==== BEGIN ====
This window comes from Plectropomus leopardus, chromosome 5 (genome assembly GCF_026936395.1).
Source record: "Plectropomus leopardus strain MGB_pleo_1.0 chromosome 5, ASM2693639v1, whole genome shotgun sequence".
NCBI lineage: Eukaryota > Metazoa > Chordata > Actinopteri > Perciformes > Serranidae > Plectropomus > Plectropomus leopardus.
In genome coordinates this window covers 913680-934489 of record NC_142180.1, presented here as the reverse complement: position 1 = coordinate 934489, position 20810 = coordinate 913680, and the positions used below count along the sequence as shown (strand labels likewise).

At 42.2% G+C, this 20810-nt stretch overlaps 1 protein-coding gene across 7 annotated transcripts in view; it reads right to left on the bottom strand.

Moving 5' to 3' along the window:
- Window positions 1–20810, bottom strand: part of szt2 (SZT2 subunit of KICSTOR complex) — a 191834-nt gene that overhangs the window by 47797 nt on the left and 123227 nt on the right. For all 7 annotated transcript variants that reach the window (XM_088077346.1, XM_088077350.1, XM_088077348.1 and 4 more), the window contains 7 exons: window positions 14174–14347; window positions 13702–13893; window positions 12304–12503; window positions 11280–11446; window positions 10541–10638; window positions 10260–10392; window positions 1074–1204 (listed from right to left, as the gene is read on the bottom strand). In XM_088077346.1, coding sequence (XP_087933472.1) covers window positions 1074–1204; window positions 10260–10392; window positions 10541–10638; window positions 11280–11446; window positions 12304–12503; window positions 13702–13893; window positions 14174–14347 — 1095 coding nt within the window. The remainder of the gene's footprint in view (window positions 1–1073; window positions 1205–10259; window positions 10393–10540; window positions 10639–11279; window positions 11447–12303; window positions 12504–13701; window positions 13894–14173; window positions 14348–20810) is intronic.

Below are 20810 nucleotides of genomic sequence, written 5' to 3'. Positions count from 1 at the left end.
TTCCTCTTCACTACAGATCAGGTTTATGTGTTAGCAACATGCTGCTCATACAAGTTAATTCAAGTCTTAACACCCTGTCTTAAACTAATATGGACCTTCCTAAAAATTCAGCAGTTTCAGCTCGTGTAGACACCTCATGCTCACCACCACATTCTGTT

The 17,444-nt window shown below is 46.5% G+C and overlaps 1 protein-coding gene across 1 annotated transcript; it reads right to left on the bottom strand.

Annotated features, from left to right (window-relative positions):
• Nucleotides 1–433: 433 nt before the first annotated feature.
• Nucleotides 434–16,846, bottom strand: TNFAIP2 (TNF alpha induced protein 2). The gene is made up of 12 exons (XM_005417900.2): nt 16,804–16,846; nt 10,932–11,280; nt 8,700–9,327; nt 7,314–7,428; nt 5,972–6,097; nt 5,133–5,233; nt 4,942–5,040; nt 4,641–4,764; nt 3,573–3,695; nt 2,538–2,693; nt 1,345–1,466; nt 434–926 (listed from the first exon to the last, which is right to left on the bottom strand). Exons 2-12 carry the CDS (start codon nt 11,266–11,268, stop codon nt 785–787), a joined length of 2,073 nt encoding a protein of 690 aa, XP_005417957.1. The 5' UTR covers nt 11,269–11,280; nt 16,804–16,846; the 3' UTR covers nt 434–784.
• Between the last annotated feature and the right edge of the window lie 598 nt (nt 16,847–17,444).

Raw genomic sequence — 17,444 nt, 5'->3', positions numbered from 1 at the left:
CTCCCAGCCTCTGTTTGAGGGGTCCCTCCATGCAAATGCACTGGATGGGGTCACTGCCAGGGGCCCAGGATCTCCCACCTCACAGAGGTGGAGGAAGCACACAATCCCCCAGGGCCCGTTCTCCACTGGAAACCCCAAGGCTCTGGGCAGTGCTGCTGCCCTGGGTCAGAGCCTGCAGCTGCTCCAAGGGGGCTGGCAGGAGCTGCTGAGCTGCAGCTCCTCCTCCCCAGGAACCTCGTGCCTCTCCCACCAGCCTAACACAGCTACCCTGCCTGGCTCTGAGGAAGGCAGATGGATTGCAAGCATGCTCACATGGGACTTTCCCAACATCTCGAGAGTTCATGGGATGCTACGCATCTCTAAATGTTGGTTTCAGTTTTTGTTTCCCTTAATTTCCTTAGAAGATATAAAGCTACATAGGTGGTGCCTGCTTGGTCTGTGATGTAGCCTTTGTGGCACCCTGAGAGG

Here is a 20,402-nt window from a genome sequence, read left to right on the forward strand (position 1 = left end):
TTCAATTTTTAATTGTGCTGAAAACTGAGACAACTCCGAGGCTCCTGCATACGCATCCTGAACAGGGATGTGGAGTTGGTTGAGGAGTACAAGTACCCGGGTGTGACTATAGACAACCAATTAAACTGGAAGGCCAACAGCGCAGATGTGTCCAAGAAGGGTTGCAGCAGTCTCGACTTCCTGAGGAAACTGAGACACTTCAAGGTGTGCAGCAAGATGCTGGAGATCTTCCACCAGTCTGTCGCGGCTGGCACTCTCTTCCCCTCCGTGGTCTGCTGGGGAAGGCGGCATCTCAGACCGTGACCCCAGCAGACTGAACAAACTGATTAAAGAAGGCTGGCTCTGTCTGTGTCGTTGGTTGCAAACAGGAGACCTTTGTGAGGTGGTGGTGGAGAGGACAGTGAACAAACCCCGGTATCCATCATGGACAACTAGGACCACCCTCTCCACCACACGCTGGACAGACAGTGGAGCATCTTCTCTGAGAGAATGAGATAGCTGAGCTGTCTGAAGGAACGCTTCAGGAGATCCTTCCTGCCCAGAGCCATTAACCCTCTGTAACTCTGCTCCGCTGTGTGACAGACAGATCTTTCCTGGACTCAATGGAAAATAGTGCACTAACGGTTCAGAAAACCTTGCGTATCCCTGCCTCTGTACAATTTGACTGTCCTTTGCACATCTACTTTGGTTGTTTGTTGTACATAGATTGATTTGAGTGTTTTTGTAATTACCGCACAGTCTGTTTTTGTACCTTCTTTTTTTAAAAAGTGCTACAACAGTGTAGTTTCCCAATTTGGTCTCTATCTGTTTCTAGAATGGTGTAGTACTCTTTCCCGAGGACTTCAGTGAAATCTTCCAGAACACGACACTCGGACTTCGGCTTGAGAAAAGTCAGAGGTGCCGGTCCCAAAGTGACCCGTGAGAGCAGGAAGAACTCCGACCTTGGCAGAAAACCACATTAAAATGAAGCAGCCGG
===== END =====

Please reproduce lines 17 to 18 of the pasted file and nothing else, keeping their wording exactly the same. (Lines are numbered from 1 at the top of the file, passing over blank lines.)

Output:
Here is a 20,402-nt window from a genome sequence, read left to right on the forward strand (position 1 = left end):
TTCAATTTTTAATTGTGCTGAAAACTGAGACAACTCCGAGGCTCCTGCATACGCATCCTGAACAGGGATGTGGAGTTGGTTGAGGAGTACAAGTACCCGGGTGTGACTATAGACAACCAATTAAACTGGAAGGCCAACAGCGCAGATGTGTCCAAGAAGGGTTGCAGCAGTCTCGACTTCCTGAGGAAACTGAGACACTTCAAGGTGTGCAGCAAGATGCTGGAGATCTTCCACCAGTCTGTCGCGGCTGGCACTCTCTTCCCCTCCGTGGTCTGCTGGGGAAGGCGGCATCTCAGACCGTGACCCCAGCAGACTGAACAAACTGATTAAAGAAGGCTGGCTCTGTCTGTGTCGTTGGTTGCAAACAGGAGACCTTTGTGAGGTGGTGGTGGAGAGGACAGTGAACAAACCCCGGTATCCATCATGGACAACTAGGACCACCCTCTCCACCACACGCTGGACAGACAGTGGAGCATCTTCTCTGAGAGAATGAGATAGCTGAGCTGTCTGAAGGAACGCTTCAGGAGATCCTTCCTGCCCAGAGCCATTAACCCTCTGTAACTCTGCTCCGCTGTGTGACAGACAGATCTTTCCTGGACTCAATGGAAAATAGTGCACTAACGGTTCAGAAAACCTTGCGTATCCCTGCCTCTGTACAATTTGACTGTCCTTTGCACATCTACTTTGGTTGTTTGTTGTACATAGATTGATTTGAGTGTTTTTGTAATTACCGCACAGTCTGTTTTTGTACCTTCTTTTTTTAAAAAGTGCTACAACAGTGTAGTTTCCCAATTTGGTCTCTATCTGTTTCTAGAATGGTGTAGTACTCTTTCCCGAGGACTTCAGTGAAATCTTCCAGAACACGACACTCGGACTTCGGCTTGAGAAAAGTCAGAGGTGCCGGTCCCAAAGTGACCCGTGAGAGCAGGAAGAACTCCGACCTTGGCAGAAAACCACATTAAAATGAAGCAGCCGG